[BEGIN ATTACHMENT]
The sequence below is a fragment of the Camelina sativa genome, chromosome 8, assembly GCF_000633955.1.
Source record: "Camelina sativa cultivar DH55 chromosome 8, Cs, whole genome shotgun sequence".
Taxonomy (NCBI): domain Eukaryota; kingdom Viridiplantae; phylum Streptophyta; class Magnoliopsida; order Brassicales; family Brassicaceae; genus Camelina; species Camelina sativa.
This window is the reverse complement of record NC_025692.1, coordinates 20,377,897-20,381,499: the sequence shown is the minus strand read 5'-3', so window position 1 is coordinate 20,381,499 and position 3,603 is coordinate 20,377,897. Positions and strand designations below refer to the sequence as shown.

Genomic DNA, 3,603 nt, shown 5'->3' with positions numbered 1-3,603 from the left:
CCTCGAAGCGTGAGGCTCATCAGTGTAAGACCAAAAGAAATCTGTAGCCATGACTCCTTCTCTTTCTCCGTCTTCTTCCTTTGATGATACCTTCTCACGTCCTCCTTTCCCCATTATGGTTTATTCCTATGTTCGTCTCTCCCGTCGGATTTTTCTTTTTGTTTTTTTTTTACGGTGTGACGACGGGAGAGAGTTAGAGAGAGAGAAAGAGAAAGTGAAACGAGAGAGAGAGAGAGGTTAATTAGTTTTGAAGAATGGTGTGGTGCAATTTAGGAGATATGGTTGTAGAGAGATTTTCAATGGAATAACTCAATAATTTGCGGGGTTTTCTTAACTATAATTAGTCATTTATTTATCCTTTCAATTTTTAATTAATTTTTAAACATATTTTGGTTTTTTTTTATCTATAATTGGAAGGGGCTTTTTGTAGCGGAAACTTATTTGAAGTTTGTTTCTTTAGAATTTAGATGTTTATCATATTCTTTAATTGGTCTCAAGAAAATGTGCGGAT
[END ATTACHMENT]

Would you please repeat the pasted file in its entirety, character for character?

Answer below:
The sequence below is a fragment of the Camelina sativa genome, chromosome 8, assembly GCF_000633955.1.
Source record: "Camelina sativa cultivar DH55 chromosome 8, Cs, whole genome shotgun sequence".
Taxonomy (NCBI): domain Eukaryota; kingdom Viridiplantae; phylum Streptophyta; class Magnoliopsida; order Brassicales; family Brassicaceae; genus Camelina; species Camelina sativa.
This window is the reverse complement of record NC_025692.1, coordinates 20,377,897-20,381,499: the sequence shown is the minus strand read 5'-3', so window position 1 is coordinate 20,381,499 and position 3,603 is coordinate 20,377,897. Positions and strand designations below refer to the sequence as shown.

Genomic DNA, 3,603 nt, shown 5'->3' with positions numbered 1-3,603 from the left:
CCTCGAAGCGTGAGGCTCATCAGTGTAAGACCAAAAGAAATCTGTAGCCATGACTCCTTCTCTTTCTCCGTCTTCTTCCTTTGATGATACCTTCTCACGTCCTCCTTTCCCCATTATGGTTTATTCCTATGTTCGTCTCTCCCGTCGGATTTTTCTTTTTGTTTTTTTTTTACGGTGTGACGACGGGAGAGAGTTAGAGAGAGAGAAAGAGAAAGTGAAACGAGAGAGAGAGAGAGGTTAATTAGTTTTGAAGAATGGTGTGGTGCAATTTAGGAGATATGGTTGTAGAGAGATTTTCAATGGAATAACTCAATAATTTGCGGGGTTTTCTTAACTATAATTAGTCATTTATTTATCCTTTCAATTTTTAATTAATTTTTAAACATATTTTGGTTTTTTTTTATCTATAATTGGAAGGGGCTTTTTGTAGCGGAAACTTATTTGAAGTTTGTTTCTTTAGAATTTAGATGTTTATCATATTCTTTAATTGGTCTCAAGAAAATGTGCGGAT